DENALI — Zach Dixon was in the right place at the right time.
While visiting a friend in California, he got talked into auditioning for Young Americans, a group of talented young people who perform around the world. Now, he finds himself heading out on tour in January and attending the College of the Performing Arts.
It surprised him more than anyone else.
The 22-year-old from Healy was on the road after working at Denali National Park all summer.
“This was just one of my stops,” he said by phone from California. “I wanted to visit Jack (Reeves) and see what he was up to.”
Reeves was accepted as a Young American last spring after performing with Motion Sensors Dance Troupe at Dance Excellence 2012. Reeves debuts as a Young American in the “New Kid Show” today.
Dixon’s first night with his friend, he hung out with Reeves and other Young Americans.
“We got around to playing guitar and singing songs, and they all said, ‘You should audition.’
“I don’t usually do this kind of thing,” Dixon said. “But why not.”
Now he finds his life suddenly changed.
He will attend the College of the Performing Arts in the Los Angeles area and go on tour in January. They just happened to be looking for more young men, ages 18-25.
Of course, this means he has to figure out how to pay tuition.
He’s confident it will all work out.
“If I were to go to school, this would be exactly what I would want to do,” he said.
Dixon never participated in music or dance in high school.
“I think my last music class was in elementary school,” he said. He graduated from Tri-Valley School in 2008.
Then one day, he picked up a guitar, learned how to play and started jamming with friends Bradley Lewis, Noah Schieber and Jack Reeves.
He didn’t play with those friends in high school, he said, because he was “not band worthy.”
He kept practicing and found he really enjoyed making music.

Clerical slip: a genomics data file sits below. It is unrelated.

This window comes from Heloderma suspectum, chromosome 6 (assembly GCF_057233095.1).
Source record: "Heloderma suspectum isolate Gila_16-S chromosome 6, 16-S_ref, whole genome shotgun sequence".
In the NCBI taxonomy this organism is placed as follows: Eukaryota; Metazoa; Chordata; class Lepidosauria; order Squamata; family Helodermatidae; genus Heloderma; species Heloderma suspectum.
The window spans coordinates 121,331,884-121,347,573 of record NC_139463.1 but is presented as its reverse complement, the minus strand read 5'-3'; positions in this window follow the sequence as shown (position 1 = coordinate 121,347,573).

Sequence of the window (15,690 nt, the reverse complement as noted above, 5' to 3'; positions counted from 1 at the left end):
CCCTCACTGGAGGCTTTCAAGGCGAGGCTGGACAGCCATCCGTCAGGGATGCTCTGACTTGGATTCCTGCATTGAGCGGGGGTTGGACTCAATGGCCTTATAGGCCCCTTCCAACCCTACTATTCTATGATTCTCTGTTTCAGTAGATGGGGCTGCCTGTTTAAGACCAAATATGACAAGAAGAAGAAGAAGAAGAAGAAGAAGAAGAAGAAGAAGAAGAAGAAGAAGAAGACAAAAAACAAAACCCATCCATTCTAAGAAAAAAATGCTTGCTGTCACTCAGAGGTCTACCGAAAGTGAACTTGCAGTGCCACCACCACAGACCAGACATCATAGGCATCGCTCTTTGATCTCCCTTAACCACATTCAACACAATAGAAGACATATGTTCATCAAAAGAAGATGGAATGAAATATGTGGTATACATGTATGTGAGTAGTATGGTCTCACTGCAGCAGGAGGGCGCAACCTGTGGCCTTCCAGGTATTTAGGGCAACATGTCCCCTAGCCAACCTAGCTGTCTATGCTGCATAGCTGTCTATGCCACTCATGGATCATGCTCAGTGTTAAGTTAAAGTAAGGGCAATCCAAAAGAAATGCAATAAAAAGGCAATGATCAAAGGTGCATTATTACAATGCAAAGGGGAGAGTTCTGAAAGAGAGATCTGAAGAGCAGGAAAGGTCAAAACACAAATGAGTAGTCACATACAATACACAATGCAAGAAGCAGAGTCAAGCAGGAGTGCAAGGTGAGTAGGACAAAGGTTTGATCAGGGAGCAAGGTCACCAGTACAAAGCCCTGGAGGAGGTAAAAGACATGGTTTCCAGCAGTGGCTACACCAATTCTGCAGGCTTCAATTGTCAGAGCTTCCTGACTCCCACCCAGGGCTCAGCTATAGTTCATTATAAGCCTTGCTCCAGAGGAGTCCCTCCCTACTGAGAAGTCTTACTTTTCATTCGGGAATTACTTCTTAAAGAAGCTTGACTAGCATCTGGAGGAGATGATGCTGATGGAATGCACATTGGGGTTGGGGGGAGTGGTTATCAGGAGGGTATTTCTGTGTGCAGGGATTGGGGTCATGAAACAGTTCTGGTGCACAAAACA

“It was really fun,” he said. “We all liked each other a lot, and we were having a lot of fun together.”
They formed The Young Bohemians and played gigs locally last summer.
In 2010, he traveled overseas and spent three months working on an organic farm in France with the volunteer WOOF organization.
He really didn’t know what he wanted to do, so he wandered.
“All I really knew was that I love to play music,” he said. “If I had a choice, that’s what I would do.”
Now, he will be immersed in it.
He might even end up having to do a little dancing.
“It’s a little out of my comfort zone,” he said. “But that’s what makes it a little more exciting. It’s healthy to do things out of your comfort zone.”
Artisan’s Courtyard owner Sheri Martin, longtime Young American supporter in Fairbanks pointed out, “It’s not whether they can sing or dance. It’s what’s in their hearts.”
The Cantwell Christmas Craft Fair will be held at the Broad Pass Café, next to the gas station, beginning at 10:30 a.m. Dec. 8.
Call Jennifer at 322-0474 to reserve a table or space.
Troy Henkels is kind of like Superman.
He is a quiet, friendly fellow who works for the Matanuska telephone company as his day job.
When he is not being a phone technician, he is an international extreme adventurer.
Finally, he has compiled all those adventures into one book: “Life on the Edge — Extreme Adventures of Troy Henkels.”
He moved here from Dubuque, Iowa, 20 years ago, seeking a more adventurous lifestyle. He found it.
His expeditions have taken him all over the world, and I have written about them periodically. He owns a home in the Denali area.
The book’s cover photo was taken by another former Denali resident, photographer Laurant Dick.
Today is Pie Day at First National Bank Alaska in Healy.
Visit the bank and enjoy a pre-Thanksgiving treat at this annual event.
There is a new Tri-Valley Activities and Sports Web page, intended to be one-stop shopping for information and communication. Check it out at https://sites.google.com/site/trivalleyactivitiessports/home.
There’s also a new Web page for the Denali Borough School District counselor. Juniors and seniors and their parents will find this handy: https://sites.google.com/site/denalischoolcounseling/home.
Lost and found
If you lost something at the Denali National Park quarter launch ceremony at the Tri-Valley Community Center last week, you can claim it at First National Bank Alaska, Healy.
Someone turned it in.
We don’t lock our car doors here and someone threw some items on the seat of a parked car. But it was not their car and the honest owner of the car, turned the items in as lost.
The bank doesn’t want to reveal what the items are, but if they belong to you, you can identify them.
Check with Julie Shorey at the bank.
Kris Capps is a freelance writer. Her column reporting Denali happenings appears weekly in the News-Miner. She can be reached at email@example.com.